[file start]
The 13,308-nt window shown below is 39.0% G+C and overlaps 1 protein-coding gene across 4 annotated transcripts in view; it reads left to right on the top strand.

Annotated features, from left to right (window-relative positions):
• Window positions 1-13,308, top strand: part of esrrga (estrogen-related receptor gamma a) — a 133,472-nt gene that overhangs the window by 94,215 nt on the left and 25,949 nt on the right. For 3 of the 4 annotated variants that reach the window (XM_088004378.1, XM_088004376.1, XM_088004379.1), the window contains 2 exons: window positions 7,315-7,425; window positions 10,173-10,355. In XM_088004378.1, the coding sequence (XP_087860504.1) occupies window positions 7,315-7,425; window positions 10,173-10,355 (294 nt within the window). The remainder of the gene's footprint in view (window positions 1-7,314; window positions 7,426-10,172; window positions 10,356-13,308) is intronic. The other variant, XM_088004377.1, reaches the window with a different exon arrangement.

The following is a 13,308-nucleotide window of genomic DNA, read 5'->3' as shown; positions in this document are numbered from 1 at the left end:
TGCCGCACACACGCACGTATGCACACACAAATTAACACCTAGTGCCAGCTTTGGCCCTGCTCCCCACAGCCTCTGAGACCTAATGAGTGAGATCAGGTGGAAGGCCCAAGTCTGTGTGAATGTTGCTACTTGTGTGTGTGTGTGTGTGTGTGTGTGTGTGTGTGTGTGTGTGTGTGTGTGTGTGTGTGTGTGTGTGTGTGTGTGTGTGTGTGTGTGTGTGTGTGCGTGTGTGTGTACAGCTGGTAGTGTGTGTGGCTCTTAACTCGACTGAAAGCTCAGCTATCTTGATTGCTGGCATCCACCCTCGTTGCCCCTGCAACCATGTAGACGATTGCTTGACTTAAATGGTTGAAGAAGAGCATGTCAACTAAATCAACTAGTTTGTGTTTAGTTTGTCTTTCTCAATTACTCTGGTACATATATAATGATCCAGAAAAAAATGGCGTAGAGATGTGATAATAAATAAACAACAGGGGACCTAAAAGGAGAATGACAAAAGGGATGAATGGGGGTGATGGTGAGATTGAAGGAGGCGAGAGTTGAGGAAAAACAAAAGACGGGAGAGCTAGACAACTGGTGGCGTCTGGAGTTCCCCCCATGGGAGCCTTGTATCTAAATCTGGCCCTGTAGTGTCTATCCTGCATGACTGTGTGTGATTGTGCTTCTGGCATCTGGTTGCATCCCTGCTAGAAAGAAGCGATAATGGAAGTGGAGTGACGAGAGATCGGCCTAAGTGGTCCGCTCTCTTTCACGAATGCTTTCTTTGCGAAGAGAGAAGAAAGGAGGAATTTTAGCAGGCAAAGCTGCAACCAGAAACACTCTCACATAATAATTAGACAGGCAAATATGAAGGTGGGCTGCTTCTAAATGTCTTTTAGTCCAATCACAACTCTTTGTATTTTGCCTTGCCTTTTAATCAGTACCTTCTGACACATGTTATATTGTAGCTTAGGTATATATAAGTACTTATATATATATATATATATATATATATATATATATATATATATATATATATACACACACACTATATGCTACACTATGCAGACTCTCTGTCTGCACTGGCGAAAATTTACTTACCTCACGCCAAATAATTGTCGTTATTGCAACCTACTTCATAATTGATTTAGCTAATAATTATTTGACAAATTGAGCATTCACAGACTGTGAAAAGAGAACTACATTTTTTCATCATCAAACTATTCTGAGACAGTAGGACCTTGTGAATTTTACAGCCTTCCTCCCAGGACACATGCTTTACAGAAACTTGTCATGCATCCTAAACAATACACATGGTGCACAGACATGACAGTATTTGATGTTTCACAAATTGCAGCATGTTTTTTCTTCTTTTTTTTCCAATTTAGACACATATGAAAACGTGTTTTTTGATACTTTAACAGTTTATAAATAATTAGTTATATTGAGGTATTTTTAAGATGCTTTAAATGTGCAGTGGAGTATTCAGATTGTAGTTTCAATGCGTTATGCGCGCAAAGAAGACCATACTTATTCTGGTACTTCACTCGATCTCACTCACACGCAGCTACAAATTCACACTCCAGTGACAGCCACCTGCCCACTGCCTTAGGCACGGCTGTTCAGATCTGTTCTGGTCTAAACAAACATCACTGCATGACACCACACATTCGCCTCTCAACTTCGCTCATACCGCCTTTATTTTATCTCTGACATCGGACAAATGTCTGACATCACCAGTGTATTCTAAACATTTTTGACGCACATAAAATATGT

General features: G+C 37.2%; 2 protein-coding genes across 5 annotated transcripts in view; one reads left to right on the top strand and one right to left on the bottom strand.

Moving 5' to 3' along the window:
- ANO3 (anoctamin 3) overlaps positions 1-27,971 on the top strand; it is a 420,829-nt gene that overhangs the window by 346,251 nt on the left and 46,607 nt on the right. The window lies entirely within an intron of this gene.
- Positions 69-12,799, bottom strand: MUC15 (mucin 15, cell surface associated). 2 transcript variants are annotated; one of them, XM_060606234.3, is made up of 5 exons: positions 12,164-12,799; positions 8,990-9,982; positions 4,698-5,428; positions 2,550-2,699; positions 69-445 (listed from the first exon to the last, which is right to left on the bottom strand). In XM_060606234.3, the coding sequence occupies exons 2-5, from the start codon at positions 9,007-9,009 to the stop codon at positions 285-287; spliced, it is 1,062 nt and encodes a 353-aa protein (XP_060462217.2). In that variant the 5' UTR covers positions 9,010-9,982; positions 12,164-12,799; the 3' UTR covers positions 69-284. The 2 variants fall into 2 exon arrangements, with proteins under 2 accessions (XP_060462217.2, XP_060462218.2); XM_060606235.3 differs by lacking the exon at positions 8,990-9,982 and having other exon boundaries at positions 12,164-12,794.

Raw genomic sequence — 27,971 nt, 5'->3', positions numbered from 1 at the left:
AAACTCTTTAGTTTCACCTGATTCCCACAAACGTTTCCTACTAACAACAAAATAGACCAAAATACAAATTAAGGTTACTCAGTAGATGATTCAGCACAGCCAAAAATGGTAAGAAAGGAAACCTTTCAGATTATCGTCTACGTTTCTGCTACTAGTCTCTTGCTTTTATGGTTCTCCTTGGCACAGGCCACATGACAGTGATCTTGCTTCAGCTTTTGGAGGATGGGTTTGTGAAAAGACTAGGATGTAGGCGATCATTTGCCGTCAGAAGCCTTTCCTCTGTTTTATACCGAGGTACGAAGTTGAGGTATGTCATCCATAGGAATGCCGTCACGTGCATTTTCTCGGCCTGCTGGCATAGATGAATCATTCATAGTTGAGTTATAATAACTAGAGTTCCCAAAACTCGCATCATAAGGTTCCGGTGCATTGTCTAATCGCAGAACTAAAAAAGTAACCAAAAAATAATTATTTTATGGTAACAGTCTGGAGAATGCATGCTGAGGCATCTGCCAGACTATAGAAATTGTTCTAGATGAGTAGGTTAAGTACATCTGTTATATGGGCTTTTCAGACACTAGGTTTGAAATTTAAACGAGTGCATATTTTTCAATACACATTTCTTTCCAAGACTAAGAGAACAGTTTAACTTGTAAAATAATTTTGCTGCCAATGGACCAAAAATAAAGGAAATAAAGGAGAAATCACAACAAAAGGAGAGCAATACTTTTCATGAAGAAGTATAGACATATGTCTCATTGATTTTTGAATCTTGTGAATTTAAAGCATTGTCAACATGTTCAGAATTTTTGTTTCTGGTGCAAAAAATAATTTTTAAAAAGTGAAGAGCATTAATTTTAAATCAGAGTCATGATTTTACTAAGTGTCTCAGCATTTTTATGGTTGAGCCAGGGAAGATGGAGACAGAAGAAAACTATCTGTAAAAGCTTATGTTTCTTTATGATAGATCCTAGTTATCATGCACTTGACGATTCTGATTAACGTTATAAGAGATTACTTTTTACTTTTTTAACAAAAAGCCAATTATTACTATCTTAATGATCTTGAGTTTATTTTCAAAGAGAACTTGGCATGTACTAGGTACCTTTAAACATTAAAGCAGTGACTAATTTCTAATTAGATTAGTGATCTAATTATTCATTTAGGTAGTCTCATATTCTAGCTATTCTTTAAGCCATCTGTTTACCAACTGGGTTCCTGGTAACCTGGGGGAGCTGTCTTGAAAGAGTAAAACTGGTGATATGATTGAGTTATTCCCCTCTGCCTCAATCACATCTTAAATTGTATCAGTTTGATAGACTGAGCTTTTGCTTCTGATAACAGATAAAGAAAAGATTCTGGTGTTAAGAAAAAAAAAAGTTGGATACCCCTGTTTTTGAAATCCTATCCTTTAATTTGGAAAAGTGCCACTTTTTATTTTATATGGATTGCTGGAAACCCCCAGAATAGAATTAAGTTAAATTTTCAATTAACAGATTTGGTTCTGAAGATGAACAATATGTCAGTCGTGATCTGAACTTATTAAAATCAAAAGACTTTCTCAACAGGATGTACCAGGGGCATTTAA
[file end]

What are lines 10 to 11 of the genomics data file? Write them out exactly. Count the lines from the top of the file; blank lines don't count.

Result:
Raw genomic sequence — 27,971 nt, 5'->3', positions numbered from 1 at the left:
AAACTCTTTAGTTTCACCTGATTCCCACAAACGTTTCCTACTAACAACAAAATAGACCAAAATACAAATTAAGGTTACTCAGTAGATGATTCAGCACAGCCAAAAATGGTAAGAAAGGAAACCTTTCAGATTATCGTCTACGTTTCTGCTACTAGTCTCTTGCTTTTATGGTTCTCCTTGGCACAGGCCACATGACAGTGATCTTGCTTCAGCTTTTGGAGGATGGGTTTGTGAAAAGACTAGGATGTAGGCGATCATTTGCCGTCAGAAGCCTTTCCTCTGTTTTATACCGAGGTACGAAGTTGAGGTATGTCATCCATAGGAATGCCGTCACGTGCATTTTCTCGGCCTGCTGGCATAGATGAATCATTCATAGTTGAGTTATAATAACTAGAGTTCCCAAAACTCGCATCATAAGGTTCCGGTGCATTGTCTAATCGCAGAACTAAAAAAGTAACCAAAAAATAATTATTTTATGGTAACAGTCTGGAGAATGCATGCTGAGGCATCTGCCAGACTATAGAAATTGTTCTAGATGAGTAGGTTAAGTACATCTGTTATATGGGCTTTTCAGACACTAGGTTTGAAATTTAAACGAGTGCATATTTTTCAATACACATTTCTTTCCAAGACTAAGAGAACAGTTTAACTTGTAAAATAATTTTGCTGCCAATGGACCAAAAATAAAGGAAATAAAGGAGAAATCACAACAAAAGGAGAGCAATACTTTTCATGAAGAAGTATAGACATATGTCTCATTGATTTTTGAATCTTGTGAATTTAAAGCATTGTCAACATGTTCAGAATTTTTGTTTCTGGTGCAAAAAATAATTTTTAAAAAGTGAAGAGCATTAATTTTAAATCAGAGTCATGATTTTACTAAGTGTCTCAGCATTTTTATGGTTGAGCCAGGGAAGATGGAGACAGAAGAAAACTATCTGTAAAAGCTTATGTTTCTTTATGATAGATCCTAGTTATCATGCACTTGACGATTCTGATTAACGTTATAAGAGATTACTTTTTACTTTTTTAACAAAAAGCCAATTATTACTATCTTAATGATCTTGAGTTTATTTTCAAAGAGAACTTGGCATGTACTAGGTACCTTTAAACATTAAAGCAGTGACTAATTTCTAATTAGATTAGTGATCTAATTATTCATTTAGGTAGTCTCATATTCTAGCTATTCTTTAAGCCATCTGTTTACCAACTGGGTTCCTGGTAACCTGGGGGAGCTGTCTTGAAAGAGTAAAACTGGTGATATGATTGAGTTATTCCCCTCTGCCTCAATCACATCTTAAATTGTATCAGTTTGATAGACTGAGCTTTTGCTTCTGATAACAGATAAAGAAAAGATTCTGGTGTTAAGAAAAAAAAAAGTTGGATACCCCTGTTTTTGAAATCCTATCCTTTAATTTGGAAAAGTGCCACTTTTTATTTTATATGGATTGCTGGAAACCCCCAGAATAGAATTAAGTTAAATTTTCAATTAACAGATTTGGTTCTGAAGATGAACAATATGTCAGTCGTGATCTGAACTTATTAAAATCAAAAGACTTTCTCAACAGGATGTACCAGGGGCATTTAA